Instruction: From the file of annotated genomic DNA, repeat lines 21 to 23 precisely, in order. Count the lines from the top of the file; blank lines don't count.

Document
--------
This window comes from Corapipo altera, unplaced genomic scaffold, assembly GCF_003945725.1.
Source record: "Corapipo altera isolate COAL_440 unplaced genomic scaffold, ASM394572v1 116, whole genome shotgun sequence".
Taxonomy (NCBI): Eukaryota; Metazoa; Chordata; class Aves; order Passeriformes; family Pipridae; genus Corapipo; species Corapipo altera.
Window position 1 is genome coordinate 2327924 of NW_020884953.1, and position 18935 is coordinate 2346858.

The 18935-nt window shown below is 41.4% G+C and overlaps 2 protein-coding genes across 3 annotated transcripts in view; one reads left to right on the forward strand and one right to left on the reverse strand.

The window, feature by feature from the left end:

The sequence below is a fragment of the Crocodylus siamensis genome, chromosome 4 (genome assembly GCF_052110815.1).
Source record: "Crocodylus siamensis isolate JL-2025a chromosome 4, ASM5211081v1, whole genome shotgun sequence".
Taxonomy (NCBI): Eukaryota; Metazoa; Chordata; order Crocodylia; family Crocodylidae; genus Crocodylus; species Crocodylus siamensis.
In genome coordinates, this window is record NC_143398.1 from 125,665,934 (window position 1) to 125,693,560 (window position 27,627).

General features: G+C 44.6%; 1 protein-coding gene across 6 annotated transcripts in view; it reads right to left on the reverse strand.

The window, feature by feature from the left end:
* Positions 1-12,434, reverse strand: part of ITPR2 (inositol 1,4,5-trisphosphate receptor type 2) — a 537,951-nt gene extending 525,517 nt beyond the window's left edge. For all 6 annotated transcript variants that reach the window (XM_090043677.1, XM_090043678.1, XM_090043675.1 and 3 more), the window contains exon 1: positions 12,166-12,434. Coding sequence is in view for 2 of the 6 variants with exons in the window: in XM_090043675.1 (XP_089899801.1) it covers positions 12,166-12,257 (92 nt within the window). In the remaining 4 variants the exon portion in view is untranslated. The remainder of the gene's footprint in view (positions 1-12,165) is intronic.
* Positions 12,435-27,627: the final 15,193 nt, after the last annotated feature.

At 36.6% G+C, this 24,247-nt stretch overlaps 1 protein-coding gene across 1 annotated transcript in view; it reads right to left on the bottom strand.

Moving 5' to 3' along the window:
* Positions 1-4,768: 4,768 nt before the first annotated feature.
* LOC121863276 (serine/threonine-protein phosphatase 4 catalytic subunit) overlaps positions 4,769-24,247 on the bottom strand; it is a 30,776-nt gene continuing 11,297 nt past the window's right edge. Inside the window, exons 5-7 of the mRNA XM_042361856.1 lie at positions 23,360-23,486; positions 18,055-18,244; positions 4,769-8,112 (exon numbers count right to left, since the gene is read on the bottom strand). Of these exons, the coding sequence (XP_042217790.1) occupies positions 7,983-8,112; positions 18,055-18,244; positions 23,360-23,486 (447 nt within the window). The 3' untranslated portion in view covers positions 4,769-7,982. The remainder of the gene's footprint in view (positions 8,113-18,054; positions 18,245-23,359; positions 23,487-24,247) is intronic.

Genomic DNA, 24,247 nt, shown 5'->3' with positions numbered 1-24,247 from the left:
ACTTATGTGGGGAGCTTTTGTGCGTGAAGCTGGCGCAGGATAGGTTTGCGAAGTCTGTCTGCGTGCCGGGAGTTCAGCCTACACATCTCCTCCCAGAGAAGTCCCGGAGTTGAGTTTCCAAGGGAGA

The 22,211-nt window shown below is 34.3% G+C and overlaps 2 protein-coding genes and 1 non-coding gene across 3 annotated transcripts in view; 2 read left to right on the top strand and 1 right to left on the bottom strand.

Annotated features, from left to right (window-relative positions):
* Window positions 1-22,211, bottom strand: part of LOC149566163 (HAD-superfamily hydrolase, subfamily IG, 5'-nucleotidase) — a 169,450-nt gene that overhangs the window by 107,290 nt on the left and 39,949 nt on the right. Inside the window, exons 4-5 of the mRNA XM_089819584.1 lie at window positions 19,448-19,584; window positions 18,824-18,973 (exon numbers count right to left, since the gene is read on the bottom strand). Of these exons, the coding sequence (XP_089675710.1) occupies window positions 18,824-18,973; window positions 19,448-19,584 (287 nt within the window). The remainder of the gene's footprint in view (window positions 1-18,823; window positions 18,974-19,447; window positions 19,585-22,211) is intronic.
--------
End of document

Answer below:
The 22,211-nt window shown below is 34.3% G+C and overlaps 2 protein-coding genes and 1 non-coding gene across 3 annotated transcripts in view; 2 read left to right on the top strand and 1 right to left on the bottom strand.

Annotated features, from left to right (window-relative positions):
* Window positions 1-22,211, bottom strand: part of LOC149566163 (HAD-superfamily hydrolase, subfamily IG, 5'-nucleotidase) — a 169,450-nt gene that overhangs the window by 107,290 nt on the left and 39,949 nt on the right. Inside the window, exons 4-5 of the mRNA XM_089819584.1 lie at window positions 19,448-19,584; window positions 18,824-18,973 (exon numbers count right to left, since the gene is read on the bottom strand). Of these exons, the coding sequence (XP_089675710.1) occupies window positions 18,824-18,973; window positions 19,448-19,584 (287 nt within the window). The remainder of the gene's footprint in view (window positions 1-18,823; window positions 18,974-19,447; window positions 19,585-22,211) is intronic.